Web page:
I’m honored to have known you, I’m glad I had a chance to hold your hand before your surgery, and I will forever remember you as my first patient who passed away.
Within the first few seconds of meeting you, I knew you were a sweet person and had a wonderful, giving soul. I hope you are at peace where you are now. I hope you are no longer suffering.
I wish that I could have helped you more. I wish that I had offered you more compassion in the moments I was with you. I never had an opportunity to tell you how much you meant to me when I met you. I stopped by your room briefly every day after your surgery, until the day you passed away. But something held me back from going into your room and holding your hand again. Maybe it was the ventilator. I couldn’t bear to think of you hooked up to all the tubes and wires. I don’t think that’s what you imagined for yourself. I have thought about you ever since, and I will never forget you.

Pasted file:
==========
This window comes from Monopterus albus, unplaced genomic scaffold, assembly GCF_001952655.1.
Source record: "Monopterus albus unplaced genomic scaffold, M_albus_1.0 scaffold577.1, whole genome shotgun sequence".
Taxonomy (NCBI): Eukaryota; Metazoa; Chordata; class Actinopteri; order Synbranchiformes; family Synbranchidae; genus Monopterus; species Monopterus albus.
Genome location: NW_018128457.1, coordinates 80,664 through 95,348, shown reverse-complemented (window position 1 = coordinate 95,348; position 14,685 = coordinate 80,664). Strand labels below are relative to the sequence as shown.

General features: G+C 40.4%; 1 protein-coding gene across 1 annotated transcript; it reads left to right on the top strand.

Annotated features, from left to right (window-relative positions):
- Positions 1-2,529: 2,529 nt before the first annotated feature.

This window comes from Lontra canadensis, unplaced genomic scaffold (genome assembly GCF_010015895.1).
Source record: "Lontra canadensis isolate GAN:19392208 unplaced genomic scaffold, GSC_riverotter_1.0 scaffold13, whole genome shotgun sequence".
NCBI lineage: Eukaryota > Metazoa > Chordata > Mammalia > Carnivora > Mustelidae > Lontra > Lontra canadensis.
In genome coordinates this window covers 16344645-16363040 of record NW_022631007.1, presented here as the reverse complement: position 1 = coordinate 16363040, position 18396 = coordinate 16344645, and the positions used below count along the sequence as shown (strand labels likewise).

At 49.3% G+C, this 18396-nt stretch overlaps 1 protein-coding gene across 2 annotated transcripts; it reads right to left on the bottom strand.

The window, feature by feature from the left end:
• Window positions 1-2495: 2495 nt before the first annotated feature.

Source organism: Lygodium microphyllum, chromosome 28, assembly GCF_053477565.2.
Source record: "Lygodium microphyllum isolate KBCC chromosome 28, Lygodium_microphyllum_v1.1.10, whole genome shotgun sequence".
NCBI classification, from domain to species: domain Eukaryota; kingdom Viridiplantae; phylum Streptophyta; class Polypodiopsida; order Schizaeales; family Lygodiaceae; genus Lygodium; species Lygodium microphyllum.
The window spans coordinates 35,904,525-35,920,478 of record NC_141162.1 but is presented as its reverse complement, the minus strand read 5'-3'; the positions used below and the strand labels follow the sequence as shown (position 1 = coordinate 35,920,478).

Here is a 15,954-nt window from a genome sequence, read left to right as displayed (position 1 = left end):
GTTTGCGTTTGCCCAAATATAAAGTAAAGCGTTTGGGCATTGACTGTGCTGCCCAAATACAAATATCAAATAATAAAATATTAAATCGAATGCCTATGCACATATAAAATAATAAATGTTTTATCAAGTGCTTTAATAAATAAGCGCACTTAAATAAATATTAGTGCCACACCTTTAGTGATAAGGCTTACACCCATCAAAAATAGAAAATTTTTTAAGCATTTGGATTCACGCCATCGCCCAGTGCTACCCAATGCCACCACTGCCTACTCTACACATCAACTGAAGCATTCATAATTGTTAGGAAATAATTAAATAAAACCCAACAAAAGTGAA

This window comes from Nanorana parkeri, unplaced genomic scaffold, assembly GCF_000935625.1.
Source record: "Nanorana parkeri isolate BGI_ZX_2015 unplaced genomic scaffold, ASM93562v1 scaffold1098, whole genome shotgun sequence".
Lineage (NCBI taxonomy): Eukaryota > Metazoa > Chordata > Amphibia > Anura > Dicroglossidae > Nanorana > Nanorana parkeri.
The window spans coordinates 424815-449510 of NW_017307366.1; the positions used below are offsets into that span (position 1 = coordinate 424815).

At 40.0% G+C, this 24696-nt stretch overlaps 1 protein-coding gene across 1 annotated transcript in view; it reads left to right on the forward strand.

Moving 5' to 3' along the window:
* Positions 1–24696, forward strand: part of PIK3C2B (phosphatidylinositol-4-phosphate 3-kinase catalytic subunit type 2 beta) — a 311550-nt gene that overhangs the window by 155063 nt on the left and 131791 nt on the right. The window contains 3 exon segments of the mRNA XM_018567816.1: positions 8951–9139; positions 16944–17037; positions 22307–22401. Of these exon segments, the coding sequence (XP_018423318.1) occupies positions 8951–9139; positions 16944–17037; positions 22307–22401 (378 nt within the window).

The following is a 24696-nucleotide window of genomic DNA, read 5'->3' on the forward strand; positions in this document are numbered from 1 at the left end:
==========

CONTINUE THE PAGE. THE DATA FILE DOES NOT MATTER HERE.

I learned more about the important moments between a doctor and her patient in the hour I spent with you than I have during my three years of medical school so far. Your hand was the first patient’s hand that I ever held, and I wish I had held it longer. You were open with your feelings about your surgery, about how scared you were. I felt ashamed of showing my own emotions and of offering you comfort by holding your hand–but it is what you wanted, and I’m sorry I didn’t do more of it.
I hope you are in a better place. May you rest in peace.
Bronx, New York